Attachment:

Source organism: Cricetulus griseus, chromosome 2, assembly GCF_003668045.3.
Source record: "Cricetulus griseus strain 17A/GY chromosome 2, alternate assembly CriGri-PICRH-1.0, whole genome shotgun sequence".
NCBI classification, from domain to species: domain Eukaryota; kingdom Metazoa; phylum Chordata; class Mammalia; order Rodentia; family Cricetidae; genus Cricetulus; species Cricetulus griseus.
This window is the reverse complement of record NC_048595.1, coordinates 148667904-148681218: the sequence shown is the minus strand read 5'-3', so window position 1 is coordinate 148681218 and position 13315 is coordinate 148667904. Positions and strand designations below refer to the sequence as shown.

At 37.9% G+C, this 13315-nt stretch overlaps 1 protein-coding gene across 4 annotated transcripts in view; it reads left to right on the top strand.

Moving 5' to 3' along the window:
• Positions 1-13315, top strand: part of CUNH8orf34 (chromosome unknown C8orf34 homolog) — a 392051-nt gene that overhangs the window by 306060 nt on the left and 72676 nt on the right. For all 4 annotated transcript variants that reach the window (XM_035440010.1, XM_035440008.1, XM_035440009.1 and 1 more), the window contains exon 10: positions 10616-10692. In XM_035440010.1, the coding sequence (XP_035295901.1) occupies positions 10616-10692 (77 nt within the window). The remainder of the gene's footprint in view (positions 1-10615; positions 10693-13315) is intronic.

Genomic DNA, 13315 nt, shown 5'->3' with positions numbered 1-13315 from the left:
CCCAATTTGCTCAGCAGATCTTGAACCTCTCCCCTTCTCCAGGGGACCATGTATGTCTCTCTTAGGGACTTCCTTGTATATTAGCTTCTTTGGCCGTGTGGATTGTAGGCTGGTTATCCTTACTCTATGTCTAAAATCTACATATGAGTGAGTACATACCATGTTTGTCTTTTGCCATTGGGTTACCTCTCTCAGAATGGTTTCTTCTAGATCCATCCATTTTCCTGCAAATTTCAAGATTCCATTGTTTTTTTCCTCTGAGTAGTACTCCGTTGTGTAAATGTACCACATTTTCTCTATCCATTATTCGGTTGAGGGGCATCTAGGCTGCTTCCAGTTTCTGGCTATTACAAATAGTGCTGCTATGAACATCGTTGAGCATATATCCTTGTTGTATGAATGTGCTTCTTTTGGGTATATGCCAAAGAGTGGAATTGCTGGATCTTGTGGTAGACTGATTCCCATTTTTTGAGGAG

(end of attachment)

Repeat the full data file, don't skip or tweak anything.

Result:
Source organism: Cricetulus griseus, chromosome 2, assembly GCF_003668045.3.
Source record: "Cricetulus griseus strain 17A/GY chromosome 2, alternate assembly CriGri-PICRH-1.0, whole genome shotgun sequence".
NCBI classification, from domain to species: domain Eukaryota; kingdom Metazoa; phylum Chordata; class Mammalia; order Rodentia; family Cricetidae; genus Cricetulus; species Cricetulus griseus.
This window is the reverse complement of record NC_048595.1, coordinates 148667904-148681218: the sequence shown is the minus strand read 5'-3', so window position 1 is coordinate 148681218 and position 13315 is coordinate 148667904. Positions and strand designations below refer to the sequence as shown.

At 37.9% G+C, this 13315-nt stretch overlaps 1 protein-coding gene across 4 annotated transcripts in view; it reads left to right on the top strand.

Moving 5' to 3' along the window:
• Positions 1-13315, top strand: part of CUNH8orf34 (chromosome unknown C8orf34 homolog) — a 392051-nt gene that overhangs the window by 306060 nt on the left and 72676 nt on the right. For all 4 annotated transcript variants that reach the window (XM_035440010.1, XM_035440008.1, XM_035440009.1 and 1 more), the window contains exon 10: positions 10616-10692. In XM_035440010.1, the coding sequence (XP_035295901.1) occupies positions 10616-10692 (77 nt within the window). The remainder of the gene's footprint in view (positions 1-10615; positions 10693-13315) is intronic.

Genomic DNA, 13315 nt, shown 5'->3' with positions numbered 1-13315 from the left:
CCCAATTTGCTCAGCAGATCTTGAACCTCTCCCCTTCTCCAGGGGACCATGTATGTCTCTCTTAGGGACTTCCTTGTATATTAGCTTCTTTGGCCGTGTGGATTGTAGGCTGGTTATCCTTACTCTATGTCTAAAATCTACATATGAGTGAGTACATACCATGTTTGTCTTTTGCCATTGGGTTACCTCTCTCAGAATGGTTTCTTCTAGATCCATCCATTTTCCTGCAAATTTCAAGATTCCATTGTTTTTTTCCTCTGAGTAGTACTCCGTTGTGTAAATGTACCACATTTTCTCTATCCATTATTCGGTTGAGGGGCATCTAGGCTGCTTCCAGTTTCTGGCTATTACAAATAGTGCTGCTATGAACATCGTTGAGCATATATCCTTGTTGTATGAATGTGCTTCTTTTGGGTATATGCCAAAGAGTGGAATTGCTGGATCTTGTGGTAGACTGATTCCCATTTTTTGAGGAG